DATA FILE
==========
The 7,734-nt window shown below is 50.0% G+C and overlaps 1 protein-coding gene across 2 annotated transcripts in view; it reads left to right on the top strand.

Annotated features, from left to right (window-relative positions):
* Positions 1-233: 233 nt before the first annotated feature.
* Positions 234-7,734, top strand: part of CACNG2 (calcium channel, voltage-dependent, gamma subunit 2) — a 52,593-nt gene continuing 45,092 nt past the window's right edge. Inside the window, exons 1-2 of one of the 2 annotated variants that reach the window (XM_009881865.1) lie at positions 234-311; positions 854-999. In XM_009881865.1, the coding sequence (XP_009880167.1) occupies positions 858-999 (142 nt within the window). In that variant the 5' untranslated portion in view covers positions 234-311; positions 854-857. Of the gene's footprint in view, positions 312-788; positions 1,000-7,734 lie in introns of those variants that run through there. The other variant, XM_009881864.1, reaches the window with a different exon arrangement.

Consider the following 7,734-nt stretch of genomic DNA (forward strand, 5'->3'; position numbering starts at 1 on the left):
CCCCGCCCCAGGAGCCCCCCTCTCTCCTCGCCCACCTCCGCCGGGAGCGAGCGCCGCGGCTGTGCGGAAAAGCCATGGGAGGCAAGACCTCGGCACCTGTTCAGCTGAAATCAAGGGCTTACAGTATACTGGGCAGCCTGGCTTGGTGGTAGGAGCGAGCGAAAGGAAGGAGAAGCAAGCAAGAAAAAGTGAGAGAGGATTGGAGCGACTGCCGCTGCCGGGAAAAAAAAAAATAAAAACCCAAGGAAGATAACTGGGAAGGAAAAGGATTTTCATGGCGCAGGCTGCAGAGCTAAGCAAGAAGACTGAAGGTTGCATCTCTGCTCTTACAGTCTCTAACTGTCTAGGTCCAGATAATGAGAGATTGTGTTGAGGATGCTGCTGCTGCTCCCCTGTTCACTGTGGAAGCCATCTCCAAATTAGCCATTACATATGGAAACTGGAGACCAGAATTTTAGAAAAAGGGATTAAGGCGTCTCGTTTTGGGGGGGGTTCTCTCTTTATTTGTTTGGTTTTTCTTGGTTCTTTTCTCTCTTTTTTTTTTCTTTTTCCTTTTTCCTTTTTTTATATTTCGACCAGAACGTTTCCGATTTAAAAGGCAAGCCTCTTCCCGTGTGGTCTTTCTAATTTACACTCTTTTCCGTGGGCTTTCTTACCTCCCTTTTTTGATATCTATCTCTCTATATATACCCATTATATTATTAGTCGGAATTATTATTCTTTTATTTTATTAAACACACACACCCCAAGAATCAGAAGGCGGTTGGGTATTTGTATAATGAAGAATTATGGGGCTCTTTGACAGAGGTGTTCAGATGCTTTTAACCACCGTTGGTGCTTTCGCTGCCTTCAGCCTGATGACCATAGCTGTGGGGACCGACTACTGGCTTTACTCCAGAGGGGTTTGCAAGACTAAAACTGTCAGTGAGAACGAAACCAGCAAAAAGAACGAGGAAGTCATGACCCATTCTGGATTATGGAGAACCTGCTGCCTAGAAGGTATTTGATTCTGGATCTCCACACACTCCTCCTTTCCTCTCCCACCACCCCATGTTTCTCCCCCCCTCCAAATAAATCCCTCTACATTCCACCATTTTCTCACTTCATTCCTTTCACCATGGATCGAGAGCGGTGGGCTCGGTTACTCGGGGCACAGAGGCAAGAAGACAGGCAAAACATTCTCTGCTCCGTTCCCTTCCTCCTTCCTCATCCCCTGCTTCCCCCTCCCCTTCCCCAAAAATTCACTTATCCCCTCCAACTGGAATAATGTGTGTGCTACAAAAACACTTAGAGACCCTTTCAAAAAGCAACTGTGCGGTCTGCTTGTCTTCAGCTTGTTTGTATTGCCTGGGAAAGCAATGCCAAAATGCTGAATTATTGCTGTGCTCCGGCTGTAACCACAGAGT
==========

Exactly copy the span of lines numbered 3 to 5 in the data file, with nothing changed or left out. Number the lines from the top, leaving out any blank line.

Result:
* Positions 1-233: 233 nt before the first annotated feature.
* Positions 234-7,734, top strand: part of CACNG2 (calcium channel, voltage-dependent, gamma subunit 2) — a 52,593-nt gene continuing 45,092 nt past the window's right edge. Inside the window, exons 1-2 of one of the 2 annotated variants that reach the window (XM_009881865.1) lie at positions 234-311; positions 854-999. In XM_009881865.1, the coding sequence (XP_009880167.1) occupies positions 858-999 (142 nt within the window). In that variant the 5' untranslated portion in view covers positions 234-311; positions 854-857. Of the gene's footprint in view, positions 312-788; positions 1,000-7,734 lie in introns of those variants that run through there. The other variant, XM_009881864.1, reaches the window with a different exon arrangement.

Consider the following 7,734-nt stretch of genomic DNA (forward strand, 5'->3'; position numbering starts at 1 on the left):